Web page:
Tuesday, September 16, 2008

Be a Leader for Your Dog

A fiery debate at a blog called fugly horse of the day got me thinking about why there are so many problems with animals. In particular, why are so many dogs put in a position where euthanasia seems to be a viable option for behavior issues?

To find the answer to this question, we need look no further than the mirror. The problem is us and its time for dog owners to take responsibility and say the buck stops here.

I've come to this conclusion under some influence by Cesar Millan and others. Owning horses as well as dogs, I've gotten heavily involved in natural horsemanship training. One thing that is clear from natural horsemanship is that you need to become a leader for your horse, and you need to communicate with your horse using his own language. The same is true for dogs, and this is exactly what Cesar Millan is teaching. If you're looking for a happy, successful relationship with your dog, having him around the house and hoping for the best ain't going to cut it. You need to become a leader for your dog. And like natural horsemanship teaches, "dog whispering" is about speaking to your dog in his own language.

Let's take an example. A poster mentioned that a child rang the doorbell one day, and her dog burst forth and bit the child. This is a tragic situation to be sure. On impulse, you would probably say the dog should be put down, and that's exactly what happened. The owner of the dog reports being mystified as to why the dog did what he did. But is it really that mysterious?

The dog was following his gut instinct-which is to protect the household. That is not mysterious behavior. The question we need to ask then, is why did the dog decide to inappropriately bite a child, who is not a real threat? The answer in many, if not most cases is that the dog felt it had to act because the owner was not in a leadership position as far as the dog was concerned. Without an alpha dog in the household, the dog felt insecure and assumed the leadership position on his own. So he did what came natural to him, he saw a stranger at the door and proceeded to defend the household.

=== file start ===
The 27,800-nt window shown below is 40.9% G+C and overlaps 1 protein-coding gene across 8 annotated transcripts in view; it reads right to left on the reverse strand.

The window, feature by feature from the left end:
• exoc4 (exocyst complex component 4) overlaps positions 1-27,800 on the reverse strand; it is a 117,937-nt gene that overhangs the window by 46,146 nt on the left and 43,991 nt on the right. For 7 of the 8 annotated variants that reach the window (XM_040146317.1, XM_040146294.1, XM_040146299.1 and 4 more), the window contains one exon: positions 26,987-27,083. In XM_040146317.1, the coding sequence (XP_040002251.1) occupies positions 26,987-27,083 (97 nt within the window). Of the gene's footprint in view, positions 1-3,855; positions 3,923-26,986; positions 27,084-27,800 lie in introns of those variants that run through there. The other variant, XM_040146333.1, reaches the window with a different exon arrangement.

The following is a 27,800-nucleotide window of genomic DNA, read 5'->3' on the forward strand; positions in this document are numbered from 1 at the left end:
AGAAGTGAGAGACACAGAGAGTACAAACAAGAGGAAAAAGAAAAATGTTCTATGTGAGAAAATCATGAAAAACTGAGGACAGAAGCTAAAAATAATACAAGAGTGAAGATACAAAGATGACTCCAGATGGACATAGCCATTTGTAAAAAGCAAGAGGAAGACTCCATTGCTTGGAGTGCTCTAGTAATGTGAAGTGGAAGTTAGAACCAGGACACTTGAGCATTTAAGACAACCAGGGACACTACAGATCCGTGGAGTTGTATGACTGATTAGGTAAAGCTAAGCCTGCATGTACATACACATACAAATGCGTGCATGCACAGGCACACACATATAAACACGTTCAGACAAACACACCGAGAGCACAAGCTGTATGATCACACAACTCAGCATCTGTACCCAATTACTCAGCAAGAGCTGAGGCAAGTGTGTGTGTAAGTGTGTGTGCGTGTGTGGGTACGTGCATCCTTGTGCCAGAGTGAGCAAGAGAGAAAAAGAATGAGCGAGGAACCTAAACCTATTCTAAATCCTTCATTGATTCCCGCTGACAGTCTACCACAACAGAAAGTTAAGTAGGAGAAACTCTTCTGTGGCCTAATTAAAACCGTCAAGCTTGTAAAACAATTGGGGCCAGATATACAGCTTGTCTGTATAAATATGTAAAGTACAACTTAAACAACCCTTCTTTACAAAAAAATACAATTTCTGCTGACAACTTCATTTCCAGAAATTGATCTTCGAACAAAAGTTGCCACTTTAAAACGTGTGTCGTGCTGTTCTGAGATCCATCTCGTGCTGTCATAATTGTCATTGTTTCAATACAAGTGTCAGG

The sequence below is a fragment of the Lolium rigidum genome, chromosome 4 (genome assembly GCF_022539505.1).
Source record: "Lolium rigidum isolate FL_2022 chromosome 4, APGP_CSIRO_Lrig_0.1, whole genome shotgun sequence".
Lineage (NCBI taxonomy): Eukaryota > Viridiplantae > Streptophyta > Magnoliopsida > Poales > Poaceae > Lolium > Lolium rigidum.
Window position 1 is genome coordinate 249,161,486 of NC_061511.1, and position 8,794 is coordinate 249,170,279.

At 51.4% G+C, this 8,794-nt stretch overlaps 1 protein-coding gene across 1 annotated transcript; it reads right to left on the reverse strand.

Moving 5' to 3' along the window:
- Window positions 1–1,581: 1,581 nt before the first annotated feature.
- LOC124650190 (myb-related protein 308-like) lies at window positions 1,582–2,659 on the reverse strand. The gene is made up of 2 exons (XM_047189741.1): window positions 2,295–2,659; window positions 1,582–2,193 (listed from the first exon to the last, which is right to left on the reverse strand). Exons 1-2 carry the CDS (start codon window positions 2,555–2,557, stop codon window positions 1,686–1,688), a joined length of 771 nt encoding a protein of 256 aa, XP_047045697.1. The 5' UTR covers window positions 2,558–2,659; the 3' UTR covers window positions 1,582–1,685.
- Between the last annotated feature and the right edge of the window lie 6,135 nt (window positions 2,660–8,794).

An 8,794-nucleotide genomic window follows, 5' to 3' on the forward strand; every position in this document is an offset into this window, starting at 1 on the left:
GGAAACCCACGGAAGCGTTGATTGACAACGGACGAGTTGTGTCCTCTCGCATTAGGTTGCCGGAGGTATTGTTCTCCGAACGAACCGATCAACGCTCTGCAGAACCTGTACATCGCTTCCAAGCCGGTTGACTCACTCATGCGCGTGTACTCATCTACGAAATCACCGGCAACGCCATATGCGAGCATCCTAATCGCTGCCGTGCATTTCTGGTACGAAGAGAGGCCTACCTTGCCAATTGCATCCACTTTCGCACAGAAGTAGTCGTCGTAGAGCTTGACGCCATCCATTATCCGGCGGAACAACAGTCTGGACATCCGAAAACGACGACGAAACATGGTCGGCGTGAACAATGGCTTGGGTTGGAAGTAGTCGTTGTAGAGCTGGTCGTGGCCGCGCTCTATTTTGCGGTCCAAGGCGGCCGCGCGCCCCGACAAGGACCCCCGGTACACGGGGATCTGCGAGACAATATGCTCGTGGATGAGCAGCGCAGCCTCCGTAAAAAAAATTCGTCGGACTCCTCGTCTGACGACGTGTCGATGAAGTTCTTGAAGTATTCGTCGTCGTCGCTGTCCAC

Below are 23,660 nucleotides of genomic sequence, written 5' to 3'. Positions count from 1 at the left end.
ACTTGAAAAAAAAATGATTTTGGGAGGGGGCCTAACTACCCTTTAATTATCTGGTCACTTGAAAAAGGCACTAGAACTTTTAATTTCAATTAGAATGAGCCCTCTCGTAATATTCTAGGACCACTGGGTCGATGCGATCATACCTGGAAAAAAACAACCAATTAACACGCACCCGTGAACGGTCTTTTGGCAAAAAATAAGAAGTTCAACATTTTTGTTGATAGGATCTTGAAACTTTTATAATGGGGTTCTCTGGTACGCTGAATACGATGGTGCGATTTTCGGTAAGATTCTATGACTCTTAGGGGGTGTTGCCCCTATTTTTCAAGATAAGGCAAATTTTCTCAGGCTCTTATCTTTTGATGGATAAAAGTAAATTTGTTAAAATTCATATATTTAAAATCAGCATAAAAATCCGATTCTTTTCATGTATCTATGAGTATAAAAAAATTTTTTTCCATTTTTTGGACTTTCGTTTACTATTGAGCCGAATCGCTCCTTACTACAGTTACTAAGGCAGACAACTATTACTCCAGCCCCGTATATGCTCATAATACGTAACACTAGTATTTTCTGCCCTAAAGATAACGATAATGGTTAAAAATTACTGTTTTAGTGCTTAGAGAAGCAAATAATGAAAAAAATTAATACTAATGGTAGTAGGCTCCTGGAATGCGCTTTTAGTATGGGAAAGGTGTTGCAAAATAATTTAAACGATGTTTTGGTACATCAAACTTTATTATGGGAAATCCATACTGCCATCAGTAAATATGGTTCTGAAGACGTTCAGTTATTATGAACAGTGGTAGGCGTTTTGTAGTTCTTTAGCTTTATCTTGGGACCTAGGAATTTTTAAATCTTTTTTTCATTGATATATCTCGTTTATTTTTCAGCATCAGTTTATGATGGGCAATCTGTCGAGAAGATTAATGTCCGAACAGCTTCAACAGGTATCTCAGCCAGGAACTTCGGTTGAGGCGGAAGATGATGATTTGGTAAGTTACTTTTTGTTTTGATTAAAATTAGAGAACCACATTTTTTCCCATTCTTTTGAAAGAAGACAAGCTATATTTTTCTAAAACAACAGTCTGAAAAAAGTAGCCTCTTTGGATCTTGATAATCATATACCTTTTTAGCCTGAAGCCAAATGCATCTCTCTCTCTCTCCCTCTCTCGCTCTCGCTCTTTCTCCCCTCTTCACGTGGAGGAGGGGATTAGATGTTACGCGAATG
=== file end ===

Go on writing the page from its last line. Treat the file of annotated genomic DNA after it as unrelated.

I want to make it clear I am speaking in general terms here-I never met the particular dog in question and wasn't there, so can't address that specific dog and owner. That dog might have been truly insane with euthanasia as the only reasonable option. With that as a given, what I am doing is addressing the situation in general and what is usually at play in most cases.

So how can we work to minimize the chances that our dogs will attack at will when someone rings the doorbell, especially a child? What a dog owner needs to do is actively assume the leadership position in the pack. A dog would rather not be the leader. The fact is he is going to look to you to be the leader and will only exhibit aggressive behavior like that when is failing to see you acting as the alpha.

There is nothing mysterious, new agey, or flaky about dog whispering or natural horsemanship. Maybe what's mysterious is that Cesar Millan figured all of this stuff out on his own, but the truth is you can learn it too. All dog whispering is about is taking a new view on dog ownership. Some suggestions:

  • Read, read, and read again. Study every book on dog behavior (and yes, wolf behavior) so that you understand why dogs behave the way they do.
  • You might spoil your grandkids or your 3 year old nephew, but don't view your dog as a child that should be spoiled. When it comes to the dog, start viewing the household in terms of a dog pack.
  • You assume the leadership position of the pack. Read dog whispering books and watch dog training videos to learn how to do this.
  • Don't neglect basic obedience training. Your dog should be an expert at sit, stay, down, down-stay, and come commands.
That last point might be as important as any other. If your dog is well trained at down-stay, you can put him in a down-stay when the doorbell rings-and he is going to stay in that position until you tell him otherwise. That is the hallmark of a well trained dog. Don't make any excuses. If my dog can't do that-its my fault and nobody else's, and the dog doesn't need to be put down. I need to invest more time and energy into training the dog. Euthanasia should only be a last resort for behaviorial problems. Start putting energy into training your dogs properly today.

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